This weeks Pause resonated with my personal resolution to be more mindmind, be more present in every moment, and to be intentional in all aspects of my life. I appreciated your comments on children. Since I was a teenager I said I wasn’t going to grow up if it meant I had to give up my sense of humour; of being able to smile and laugh about simple, silly fun things that happen every day. Why do most adults allow this to be a frustration? A drippy ice cream cone – oh I’ve ruined my shirt. A discarded bottle cap – oh look at our dirty city, why doesn’t anyone clean it up. I actually know some 20 somethings who love to collect neat bottle caps and this makes me smile. Your pause this week also makes me smile. Thank you for your encouraging words.

  2. Pat Katz

    Hi Lori
    More smiles, giggles, and laughs in this world. That’s something worth cultivating!

  3. Doug

    Hi Pat:

    Just before opening this weeks Pause blog I wrote the name of a book I’d recently glanced through at the mall onto the back of my hand. As I considered how I might access a copy I began, with astonishment, to read about the very same book in your article. Methinks I might just scoot asap toute de suite down to library and answer the funny little nudge of this strange coincidence. Brings a touch of hope that I might find forgotten value and joy currently squashed under the millstone of a failed relationship (despite valiant as Don Quixote attempts lol the other would not be so easily pleased)
    Thanx for Pause i Luv it


  4. Pat Katz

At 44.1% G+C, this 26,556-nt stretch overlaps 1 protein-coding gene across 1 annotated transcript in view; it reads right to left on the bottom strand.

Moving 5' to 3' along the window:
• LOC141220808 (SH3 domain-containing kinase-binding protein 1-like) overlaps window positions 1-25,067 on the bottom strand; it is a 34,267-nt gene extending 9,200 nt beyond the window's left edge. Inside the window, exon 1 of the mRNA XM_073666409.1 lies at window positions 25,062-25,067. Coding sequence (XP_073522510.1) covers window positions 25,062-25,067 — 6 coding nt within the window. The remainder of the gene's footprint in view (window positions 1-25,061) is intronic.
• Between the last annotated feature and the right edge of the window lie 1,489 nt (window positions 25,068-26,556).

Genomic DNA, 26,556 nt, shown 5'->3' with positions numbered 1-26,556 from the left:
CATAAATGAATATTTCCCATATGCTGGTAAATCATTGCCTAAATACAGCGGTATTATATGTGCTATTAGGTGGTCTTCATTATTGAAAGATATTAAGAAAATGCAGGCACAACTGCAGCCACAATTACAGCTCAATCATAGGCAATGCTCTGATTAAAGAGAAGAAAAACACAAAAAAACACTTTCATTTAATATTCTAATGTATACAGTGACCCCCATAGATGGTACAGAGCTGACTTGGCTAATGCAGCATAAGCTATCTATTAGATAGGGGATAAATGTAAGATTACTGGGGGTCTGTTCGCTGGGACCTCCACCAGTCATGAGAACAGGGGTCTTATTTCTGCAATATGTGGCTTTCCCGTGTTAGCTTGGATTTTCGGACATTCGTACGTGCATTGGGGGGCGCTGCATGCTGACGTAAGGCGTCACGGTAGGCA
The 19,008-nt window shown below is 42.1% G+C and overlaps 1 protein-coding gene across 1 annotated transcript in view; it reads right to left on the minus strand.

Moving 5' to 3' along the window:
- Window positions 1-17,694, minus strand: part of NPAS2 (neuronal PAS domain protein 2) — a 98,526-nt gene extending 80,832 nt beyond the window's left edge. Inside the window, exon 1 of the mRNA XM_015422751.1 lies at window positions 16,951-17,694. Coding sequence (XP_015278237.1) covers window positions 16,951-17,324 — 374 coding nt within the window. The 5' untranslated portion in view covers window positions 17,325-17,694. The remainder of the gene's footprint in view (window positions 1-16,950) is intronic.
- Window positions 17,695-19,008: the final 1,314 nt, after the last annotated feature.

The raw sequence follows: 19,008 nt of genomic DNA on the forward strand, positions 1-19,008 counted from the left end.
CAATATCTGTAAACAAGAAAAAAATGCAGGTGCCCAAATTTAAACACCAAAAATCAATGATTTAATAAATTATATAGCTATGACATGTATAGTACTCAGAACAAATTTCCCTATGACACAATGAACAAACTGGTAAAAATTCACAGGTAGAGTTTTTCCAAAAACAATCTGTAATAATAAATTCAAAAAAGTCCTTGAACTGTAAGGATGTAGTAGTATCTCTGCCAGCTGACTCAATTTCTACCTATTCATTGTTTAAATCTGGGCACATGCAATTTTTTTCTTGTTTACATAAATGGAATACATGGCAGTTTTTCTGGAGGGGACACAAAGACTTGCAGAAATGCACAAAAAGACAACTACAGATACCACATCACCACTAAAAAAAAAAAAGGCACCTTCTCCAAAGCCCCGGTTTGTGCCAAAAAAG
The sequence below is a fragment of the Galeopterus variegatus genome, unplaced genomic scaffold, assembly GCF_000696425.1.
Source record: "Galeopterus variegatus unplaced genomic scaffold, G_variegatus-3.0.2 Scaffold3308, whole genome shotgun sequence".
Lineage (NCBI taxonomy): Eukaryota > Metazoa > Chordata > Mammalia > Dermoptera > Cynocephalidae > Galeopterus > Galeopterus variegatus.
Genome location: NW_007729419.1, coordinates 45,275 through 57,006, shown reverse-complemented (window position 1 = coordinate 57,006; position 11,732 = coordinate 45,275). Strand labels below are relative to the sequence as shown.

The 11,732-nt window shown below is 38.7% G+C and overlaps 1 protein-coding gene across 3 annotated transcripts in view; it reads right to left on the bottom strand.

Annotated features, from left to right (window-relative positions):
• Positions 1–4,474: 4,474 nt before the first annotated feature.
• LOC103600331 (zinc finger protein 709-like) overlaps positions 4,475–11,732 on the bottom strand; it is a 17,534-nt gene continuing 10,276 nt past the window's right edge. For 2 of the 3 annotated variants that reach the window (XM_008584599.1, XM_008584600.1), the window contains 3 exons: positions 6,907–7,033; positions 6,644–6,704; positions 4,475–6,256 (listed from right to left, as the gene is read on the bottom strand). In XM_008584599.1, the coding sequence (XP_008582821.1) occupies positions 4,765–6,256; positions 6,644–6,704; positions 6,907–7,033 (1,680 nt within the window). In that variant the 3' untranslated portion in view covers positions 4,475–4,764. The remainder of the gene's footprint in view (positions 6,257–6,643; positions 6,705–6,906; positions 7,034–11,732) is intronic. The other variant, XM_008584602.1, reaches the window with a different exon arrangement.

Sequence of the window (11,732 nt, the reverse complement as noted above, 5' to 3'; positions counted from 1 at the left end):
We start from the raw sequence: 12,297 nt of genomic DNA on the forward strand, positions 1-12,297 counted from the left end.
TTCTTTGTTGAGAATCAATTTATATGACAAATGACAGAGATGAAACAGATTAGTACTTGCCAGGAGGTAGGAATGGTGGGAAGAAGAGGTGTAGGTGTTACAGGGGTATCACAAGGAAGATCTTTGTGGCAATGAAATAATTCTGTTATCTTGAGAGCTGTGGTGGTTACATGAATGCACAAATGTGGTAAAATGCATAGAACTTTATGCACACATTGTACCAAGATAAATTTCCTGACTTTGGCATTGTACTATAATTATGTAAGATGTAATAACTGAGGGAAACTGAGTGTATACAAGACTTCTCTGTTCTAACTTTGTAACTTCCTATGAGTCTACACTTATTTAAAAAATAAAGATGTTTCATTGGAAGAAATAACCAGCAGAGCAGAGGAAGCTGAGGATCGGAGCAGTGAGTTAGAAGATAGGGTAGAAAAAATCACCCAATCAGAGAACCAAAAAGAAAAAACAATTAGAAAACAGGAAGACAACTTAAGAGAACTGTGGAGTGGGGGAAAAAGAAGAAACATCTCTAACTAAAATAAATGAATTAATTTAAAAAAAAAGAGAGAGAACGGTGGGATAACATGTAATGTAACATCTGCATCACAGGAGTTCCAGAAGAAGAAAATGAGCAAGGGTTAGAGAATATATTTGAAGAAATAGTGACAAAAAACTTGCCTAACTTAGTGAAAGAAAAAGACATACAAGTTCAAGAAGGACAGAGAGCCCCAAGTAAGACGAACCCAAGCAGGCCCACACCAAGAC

Gotta love those serendipitous events! Enjoy the book.

  5. JF

    Hi Pat – always enjoy this weekly newsletter, and today’s reminded me of a conversation that I recently had with my mom. We were chatting about my grandfather, and she was saying how he was still held a gudge of sorts with him because a few times when I was a child (probably going back 30 years now) he had promised to take me to the farm with him, and then he hadn’t shown up. I was shocked, and told her so, because I had no recollection of the times that he didn’t show up to take me to the farm, but I had such great memories of the times that he did. I’m sure I may have been briefly disappointed as a child, but that disappointment surely didn’t last long as I moved onto something else to occupy my time and delight myself. Children have such an amazing resiliance, and I try to remember this each day as I come across something that I could let disappoint me, usually it’s not worth the time moping about, and quickly move on to something that will bring me joy.
    Thanks for this reminder to keep this attitude each day 🙂

  6. Pat Katz

    That is a superb example of resilience and forgiveness, June. It can be so easy – as your Mom’s example notes – to stay stuck in resentment. It only burns us up from the inside out.

  7. Stephanie Staples

    here, here – I wholeheartedly agree! My word of the year is ‘delight’ and I have challenged my self to find something to delight in every day and write it down. It has made me much more aware of the wonderful ‘goings on’ in my world! Keep on inspiring!

  8. Pat Katz

    Stephanie – Delight is a wonderful word. Drawing attention to the delights of our days is a fabulous exercise. A few years ago, I declared a Year of Celebration, and set myself the same task of noting one thing to celebrate each day. You might be interested to dip into the Celebration Logs that I posted in the library on my Pauseworks site. There are 12 months of them – this is the first: There’s also a blank Celebration Log in word doc and pdf for visitors to download to start keeping their own record of celebration.

Leave a Reply